April: Awakening Moon October: Blood Moon
May: Grass Moon November: Tree Moon
June: Planting Moon December: Long Night Moon
New Guinea
Name: Rainbow Fish Moon Name: Black Trevally Moon
Name: Parriotfish Moon Name: Open Sea Moon
Name: Palolo Worm Moon Name: Tiger Shark Moon
Name: Flying Fish Moon Name: Rain & Wind Moon
American Indian (Cherokee)
January: Cold Moon July: Ripe Corn Moon
February: Bony Moon August: Fruit Moon
March: Windy Moon September: Nut Moon
April: Flower Moon October: Harvest Moon
May: Planting Moon November: Trading Moon
June: Green Corn Moon December: Snow Moon
American Indian (Choctaw)
January: Cooking Moon July: Crane Moon
February: Little Famine Moon August: Women’s Moon
March: Big Famine Moon September: Mulberry Moon
April: Wildcat Moon October: Blackberry Moon
May: Panther Moon November: Sassafras Moon
June: Windy Moon December: Peach Moon
American Indian (Other)
January: Wolf Moon July: Buck Moon
February: Snow Moon August: Sturgeon Moon
March: Worm Moon September: Corn/Harvest Moon
April: Pink Moon October: Hunter/Harvest Moon
May: Flower Moon November: Beaver Moon
June: Strawberry Moon December: Cold/Long Nights Moon
American Indian (Dakotah Sioux)
January: Moon of the Terrible
February: Moon of the Raccoon, Moon When Trees Pop
March: Moon When Eyes Are Sore from Bright Snow
April: Moon When Geese Return in Scattered Formation
May: Moon When Leaves Are Green, Moon To Plant
June: Moon When June Berries Are Ripe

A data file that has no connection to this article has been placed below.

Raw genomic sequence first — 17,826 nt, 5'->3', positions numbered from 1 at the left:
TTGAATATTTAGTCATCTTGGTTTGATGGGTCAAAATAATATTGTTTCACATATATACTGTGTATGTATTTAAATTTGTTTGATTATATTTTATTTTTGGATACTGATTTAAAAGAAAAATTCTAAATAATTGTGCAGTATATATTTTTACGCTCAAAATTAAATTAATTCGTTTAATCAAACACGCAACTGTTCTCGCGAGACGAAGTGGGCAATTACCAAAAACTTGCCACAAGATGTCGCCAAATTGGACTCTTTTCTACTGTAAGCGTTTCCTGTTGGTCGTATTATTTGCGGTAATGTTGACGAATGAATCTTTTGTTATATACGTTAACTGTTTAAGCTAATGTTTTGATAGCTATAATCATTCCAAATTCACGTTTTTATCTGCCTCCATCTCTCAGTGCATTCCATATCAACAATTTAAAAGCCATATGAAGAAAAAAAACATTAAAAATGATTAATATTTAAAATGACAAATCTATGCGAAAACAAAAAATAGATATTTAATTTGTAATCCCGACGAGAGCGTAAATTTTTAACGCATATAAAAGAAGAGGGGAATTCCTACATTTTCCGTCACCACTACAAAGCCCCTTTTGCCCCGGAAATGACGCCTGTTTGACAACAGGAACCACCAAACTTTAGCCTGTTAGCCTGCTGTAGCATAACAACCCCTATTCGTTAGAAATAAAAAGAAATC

July: Moon of the Middle Summer
August: Moon When All Things Ripen
September: Moon When The Calves Grow Hair
October: Moon When Quilling and Beading is Done
November: Moon When Horns Are Broken Off
December: Twelfth Moon
Colonial American
January: Winter Moon July: Summer Moon
February: Trapper’s Moon August: Dog Day’s Moon
March: Fish Moon September: Harvest Moon
April: Planter’s Moon October: Hunter’s Moon
May: Milk Moon November: Beaver Moon
June: Rose Moon December: Christmas Moon
North American
January: Old Moon July: Thunder Moon
February: Snow Moon August: Green Moon
March: Sap Moon September: Fruit Moon
April: Grass Moon October: Harvest Moon
May: Flower Moon November: Hunter’s Moon
June: Rose Moon December: Cold Moon
January: Wolf Moon July: Mead Moon
February: Storm Moon August: Wyrt Moon
March: Chaste Moon September: Barley Moon
April: Seed Moon October: Blood Moon
May: Hare Moon November: Snow Moon
June: Dyad Moon December: Oak Moon
Southern Hemisphere
January: Hay Moon, Buck Moon, Thunder Moon, Mead Moon
February: Grain Moon, Sturgeon Moon, Red Moon, Wyrt Moon, Corn Moon, Dog Moon, Barley Moon
March: Harvest Moon, Corn Moon
April: Harvest Moon, Hunter’s Moon, Blood Moon
May: Hunter’s Moon, Beaver Moon, Frost Moon
June: Oak Moon, Cold Moon, Long Night’s Moon
July: Wolf Moon, Old Moon, Ice Moon
August: Snow Moon, Storm Moon, Hunger Moon, Wolf Moon
September: Worm Moon, Lenten Moon, Crow Moon, Sugar Moon, Chaste Moon, Sap Moon
October: Egg Moon, Fish Moon, Seed Moon, Pink Moon, Waking Moon
November: Corn Moon, Milk Moon, Flower Moon, Hare Moon
December: Strawberry Moon, Honey Moon, Rose Moon
South African
January: Thunder Moon July: Old Moon
February: Grain Moon August: Hunger Moon
March: Harvest Moon September: Storm  Moon
April: Hunter’s Moon October: Seed  Moon
May: Fell Moon November: Flower Moon
June: Cold Moon December: Fruit Moon

I haven’t found any source that breaks down the Southern Hemisphere full moon names by region or country.

Since the seasons are 6 months behind those in the northern hemisphere, some of the names you’d see used in the northern hemisphere will be used six months later in the Southern hemisphere.

Some full moon names are unique to the Southern hemisphere like the Hay Moon, Grain Moon and Long Night’s Moon.

The Norse (Viking) calendar was based on the lunar cycle rather than the solar one. While they don’t appear to have had specific names for Full Moons, their months were named for for each lunar cycle (moonth) of the year. There’s a lot of information on the Norse calendar on this page.

If you know of any other Full Moon names, please let me know and I’ll add them to the list.